AUSTIN (KXAN) — The number of Texans who received an abortion dropped by 97% in the month after the U.S. Supreme Court overturned Roe v. Wade, according to data released by the state of Texas.

The Supreme Court struck down Roe v. Wade in a 6-3 decision on June 24, eliminating the nearly 50-year-old constitutional right to abortion. The ruling gave states the authority to limit or ban the procedure.

Despite the state’s trigger law banning most abortions not going into effect until Aug. 22, Texas saw an immediate and dramatic decrease in the number of abortions in the state after the Supreme Court ruling.

Just 68 abortions were performed on Texas residents in the state in July 2022, according to the Texas Health and Human Services Commission. That’s down from 2,596 in June, a 97% decrease.

Texas’ trigger law bans all abortions, except under limited circumstances like a “life-threatening condition to the mother caused by the pregnancy.” Abortion in the state is punishable by up to life in prison and at least a $100,000 fine for each offense.

The extended restrictions came less than a year after Senate Bill 8 went into effect in September 2021. At the time, it was considered the most restrictive abortion law in the country. The bill banned abortions once a fetal heartbeat is detected.

At that time, Texas saw a 61% drop in the number of abortions from August to September, according to official state data. A study led by researchers at the University of Texas at Austin found that the number of out-of-state abortions increased by 500% that same month.

SB 8 also allows any Texas citizen to sue physicians, or anyone who aids in or abets an abortion, for up to $10,000 if a fetal heartbeat was detected at the time of the abortion.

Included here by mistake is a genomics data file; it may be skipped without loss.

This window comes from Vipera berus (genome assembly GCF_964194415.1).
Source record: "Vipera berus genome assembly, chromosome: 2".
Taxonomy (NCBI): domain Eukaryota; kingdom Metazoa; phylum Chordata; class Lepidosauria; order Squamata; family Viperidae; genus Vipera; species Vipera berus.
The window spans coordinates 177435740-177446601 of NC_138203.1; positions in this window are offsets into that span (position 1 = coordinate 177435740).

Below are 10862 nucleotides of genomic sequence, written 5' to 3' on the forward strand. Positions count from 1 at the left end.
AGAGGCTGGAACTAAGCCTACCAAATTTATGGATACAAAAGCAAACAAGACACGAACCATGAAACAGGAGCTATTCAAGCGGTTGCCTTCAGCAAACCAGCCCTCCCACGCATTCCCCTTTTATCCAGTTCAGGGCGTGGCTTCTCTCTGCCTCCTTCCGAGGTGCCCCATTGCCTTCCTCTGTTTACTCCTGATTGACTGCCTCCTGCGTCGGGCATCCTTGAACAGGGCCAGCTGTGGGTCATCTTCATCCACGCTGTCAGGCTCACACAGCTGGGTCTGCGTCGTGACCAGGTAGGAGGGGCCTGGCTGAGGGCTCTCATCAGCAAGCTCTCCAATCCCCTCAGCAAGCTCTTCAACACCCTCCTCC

A ruling by a state court Thursday challenged that part of the law. State District Judge Aaron Haas in Bexar County dismissed a lawsuit against an abortion provider, ruling that people with no connection to the abortion and have not been harmed by it do not have standing to bring such lawsuits.

The ruling does not overturn the law, nor does it impact the state’s trigger law.

From January through July this year, 17,194 abortions were performed on Texas residents in state, less than half compared to the same time period the year prior.

In the first seven months of 2021, 35,441 abortions were reported. The total surpassed 52,000 by the end of the year.

Of the 17,194 abortions reported so far this year, all but 14 were within the first eight weeks of pregnancy, HHSC data shows.

Almost 60% of abortions were by women in their 20s, and almost a third were women in their 30s.

A majority — 61% — of those receiving the procedure in the first seven months of this year had never had an abortion before.

According to the data, abortions are not proportional to population when it comes to race and ethnicity. The contrast is particularly stark for Black people. The demographic group makes up about 13% of the state’s population, yet accounts for 29% of all abortions in Texas.

White people in Texas make up about 40% of the state population but account for just 26% of abortions.